This article by Amitabh Sharma appeared in Jamaica’s Gleaner.
Life, it is said, comes in hues, brings perspectives and is a continuous journey of self-discovery.
Walking into the circular bamboo tabernacle, the thatched roof, mud floor at the Institute of Jamaica (IOJ), Kingston, one is transported into such a voyage of revelation.
The temple of the Most High begins with the body which houses our life, the essence of our existence, Emperor Haile Selassie I once said – the tabernacle encapsulating and resonating his voice.
The tabernacle, like a focal point, was being set up with other artefacts, as the stage was being set for an exhibition on the culture of Rastafari.
“It (the exhibition) aims to educate the Jamaican and international community on Rastafari, which is an important aspect of our cultural heritage,” said Makebe Trott, assistant curator at IOJ.
“Among areas explored are the revelations of Rastafari, the philosophy and evolution of the Rastafari movement, as well as a historical review of the tribulation and atrocities experienced by members.”
Trott said that one of the primary objectives of the Rastafari exhibition was to put things into perspective and demystify some of the perceptions and misconceptions about Rastafari culture.
“Focus will also be given to the pioneers and ‘imples’ (disciples) of Rastafari, Mansions, and Rastafari ‘livity’ (way of life),” Trott said. Through the rustic, nature-inspired and spiritually connected pieces of art, worship, and music, Trott said the exposition would “highlight the contributions of Rastafari to the Jamaican society and the world, while at the same time revealing the response of the Jamaican society towards the movement.” ”It is a journey to find the self,” Trott said, reaching to the sacred The genesis, trials, and tribulations – sacred and pious – respecting the supreme being and nature, resonates in the art pieces.
“Rastafari goes beyond Pan Africanism by being a universal liberation movement, concerned with all oppressed peoples of the world,” Trott said. Rastafari is a spiritual/faith-based movement which declares His Imperial Majesty, Emperor Haile Selassie I (Ras Tafari Makonnen) as the manifestation of the Holy Trinity or the Almighty. ”His Imperial Majesty, Emperor Haile Sellassie I, Leonard P. Howell, and Marcus Garvey, among others, provided the platform and tenets upon which Rastafari operates,” she said. Showcasing the richness of the Rastafarian way of life, the terms ‘peace and love’ and ‘one love’ are prominently highlighted in the space. ”(These terms) embody Rastafari recognition of the basic human rights of all. ”Rastafari emphasises self-love and awareness through the reconnection with one’s roots, [and], more specifically, Africa,” Trott said.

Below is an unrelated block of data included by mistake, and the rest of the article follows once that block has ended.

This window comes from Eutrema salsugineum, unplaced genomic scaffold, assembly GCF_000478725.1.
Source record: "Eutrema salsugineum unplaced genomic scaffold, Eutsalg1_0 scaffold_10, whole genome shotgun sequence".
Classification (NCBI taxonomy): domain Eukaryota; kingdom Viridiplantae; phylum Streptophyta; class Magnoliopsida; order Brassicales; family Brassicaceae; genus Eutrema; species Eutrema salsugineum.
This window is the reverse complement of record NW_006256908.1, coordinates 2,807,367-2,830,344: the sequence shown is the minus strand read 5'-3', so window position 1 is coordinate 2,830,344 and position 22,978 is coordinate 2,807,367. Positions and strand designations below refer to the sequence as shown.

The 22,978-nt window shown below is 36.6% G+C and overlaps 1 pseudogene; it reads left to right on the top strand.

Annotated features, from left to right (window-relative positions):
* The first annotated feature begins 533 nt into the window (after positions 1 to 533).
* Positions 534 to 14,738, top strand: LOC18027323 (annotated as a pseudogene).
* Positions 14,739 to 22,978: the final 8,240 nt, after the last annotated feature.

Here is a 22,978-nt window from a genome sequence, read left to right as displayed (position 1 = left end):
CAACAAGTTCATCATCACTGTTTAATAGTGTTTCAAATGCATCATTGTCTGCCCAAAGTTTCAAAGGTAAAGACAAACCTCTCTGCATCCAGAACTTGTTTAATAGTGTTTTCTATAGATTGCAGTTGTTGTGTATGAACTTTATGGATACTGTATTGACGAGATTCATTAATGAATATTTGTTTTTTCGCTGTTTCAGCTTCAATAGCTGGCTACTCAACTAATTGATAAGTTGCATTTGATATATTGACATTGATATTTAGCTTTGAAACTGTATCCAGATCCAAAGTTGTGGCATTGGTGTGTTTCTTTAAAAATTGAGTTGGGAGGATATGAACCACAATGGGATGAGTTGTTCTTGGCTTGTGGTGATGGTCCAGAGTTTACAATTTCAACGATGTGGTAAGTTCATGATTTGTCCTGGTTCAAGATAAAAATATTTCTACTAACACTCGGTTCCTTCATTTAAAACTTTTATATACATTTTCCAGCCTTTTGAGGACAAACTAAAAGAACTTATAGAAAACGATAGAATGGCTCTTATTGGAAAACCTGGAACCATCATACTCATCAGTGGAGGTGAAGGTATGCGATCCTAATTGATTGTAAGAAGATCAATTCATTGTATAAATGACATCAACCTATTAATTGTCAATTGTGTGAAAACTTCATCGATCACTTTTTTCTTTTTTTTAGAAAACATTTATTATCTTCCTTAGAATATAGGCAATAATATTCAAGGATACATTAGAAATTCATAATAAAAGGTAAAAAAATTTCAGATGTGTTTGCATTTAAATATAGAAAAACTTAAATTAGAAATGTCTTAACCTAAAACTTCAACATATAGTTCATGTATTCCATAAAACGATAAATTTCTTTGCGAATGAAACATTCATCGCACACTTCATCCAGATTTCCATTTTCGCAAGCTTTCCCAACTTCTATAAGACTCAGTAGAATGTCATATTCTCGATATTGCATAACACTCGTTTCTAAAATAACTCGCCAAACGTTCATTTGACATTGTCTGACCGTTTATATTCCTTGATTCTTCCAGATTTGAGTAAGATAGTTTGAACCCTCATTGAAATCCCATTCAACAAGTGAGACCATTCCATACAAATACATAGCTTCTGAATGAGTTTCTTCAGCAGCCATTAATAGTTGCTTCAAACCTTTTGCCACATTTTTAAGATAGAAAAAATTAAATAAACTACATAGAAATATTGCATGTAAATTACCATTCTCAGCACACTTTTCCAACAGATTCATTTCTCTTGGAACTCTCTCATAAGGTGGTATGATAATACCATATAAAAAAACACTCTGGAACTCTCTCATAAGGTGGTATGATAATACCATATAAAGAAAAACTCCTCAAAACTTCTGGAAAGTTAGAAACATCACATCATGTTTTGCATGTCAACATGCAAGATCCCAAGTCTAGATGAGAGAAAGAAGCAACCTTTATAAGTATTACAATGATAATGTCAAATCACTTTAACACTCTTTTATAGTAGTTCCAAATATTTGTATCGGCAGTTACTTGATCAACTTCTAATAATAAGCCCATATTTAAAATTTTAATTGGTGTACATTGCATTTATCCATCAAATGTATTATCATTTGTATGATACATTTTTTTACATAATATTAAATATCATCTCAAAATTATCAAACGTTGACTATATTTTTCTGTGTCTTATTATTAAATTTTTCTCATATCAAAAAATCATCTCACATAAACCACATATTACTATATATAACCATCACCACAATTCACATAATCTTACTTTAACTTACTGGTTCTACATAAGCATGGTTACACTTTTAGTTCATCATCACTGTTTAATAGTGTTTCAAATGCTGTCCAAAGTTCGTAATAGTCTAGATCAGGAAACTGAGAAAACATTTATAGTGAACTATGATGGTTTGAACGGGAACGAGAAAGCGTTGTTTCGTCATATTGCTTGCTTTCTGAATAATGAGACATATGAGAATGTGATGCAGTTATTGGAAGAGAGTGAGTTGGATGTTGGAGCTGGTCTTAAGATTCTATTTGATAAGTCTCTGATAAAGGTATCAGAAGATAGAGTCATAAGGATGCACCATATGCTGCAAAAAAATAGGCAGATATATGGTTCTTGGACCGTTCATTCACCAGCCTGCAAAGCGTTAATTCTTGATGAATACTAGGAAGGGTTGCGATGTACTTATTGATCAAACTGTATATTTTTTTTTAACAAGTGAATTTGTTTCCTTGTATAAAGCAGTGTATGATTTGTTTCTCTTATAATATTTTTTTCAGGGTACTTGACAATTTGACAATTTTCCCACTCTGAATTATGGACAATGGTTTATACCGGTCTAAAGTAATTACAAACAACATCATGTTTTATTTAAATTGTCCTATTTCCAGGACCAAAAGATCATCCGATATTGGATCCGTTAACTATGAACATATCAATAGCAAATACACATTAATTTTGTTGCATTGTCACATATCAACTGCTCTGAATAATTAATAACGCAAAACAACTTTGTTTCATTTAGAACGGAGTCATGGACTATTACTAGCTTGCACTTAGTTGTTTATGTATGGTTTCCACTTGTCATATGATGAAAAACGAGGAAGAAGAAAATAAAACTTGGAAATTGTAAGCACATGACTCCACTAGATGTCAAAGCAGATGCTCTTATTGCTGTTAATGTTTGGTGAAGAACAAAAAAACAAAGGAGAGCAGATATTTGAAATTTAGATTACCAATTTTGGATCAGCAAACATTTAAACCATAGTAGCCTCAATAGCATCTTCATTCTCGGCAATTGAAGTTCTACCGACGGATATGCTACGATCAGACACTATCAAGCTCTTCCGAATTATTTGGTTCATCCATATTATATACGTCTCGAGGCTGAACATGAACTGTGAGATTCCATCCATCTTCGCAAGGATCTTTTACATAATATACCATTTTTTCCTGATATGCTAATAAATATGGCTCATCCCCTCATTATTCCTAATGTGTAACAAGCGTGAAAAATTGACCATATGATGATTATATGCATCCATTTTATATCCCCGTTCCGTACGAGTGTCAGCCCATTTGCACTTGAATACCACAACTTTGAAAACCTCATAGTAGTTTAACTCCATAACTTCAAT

How these facets of the Rastafari lifestyle are presented, the assistant curator said, is critical. There is a particular order, according to the different mansions, in which paintings, utensils and artefacts are placed. The red, gold and green of the faith and the ‘Lion of Judah’ are interspersed throughout.
The larger-than-life presence of His Imperial Highness towers the space, showering his blessings to the space – resonating his teachings, and way of life. “Man cannot live by bread alone,” Haile Selassie I said, “Man, after all, is also composed of intellect and soul. Therefore, education, in general, and higher education in particular, must aim to provide, beyond the physical, food for the intellect and soul … the Rastafari Exhibition aims to nurture that intellectual and spiritual energies.”
The Institute of Jamaica in collaboration with the Rastafari community invites the public on July 21 to view the ongoing development of the Rastafari Exhibition at the Water Lane Gallery.
For the original report go to http://jamaica-gleaner.com/gleaner/20130609/arts/arts1.html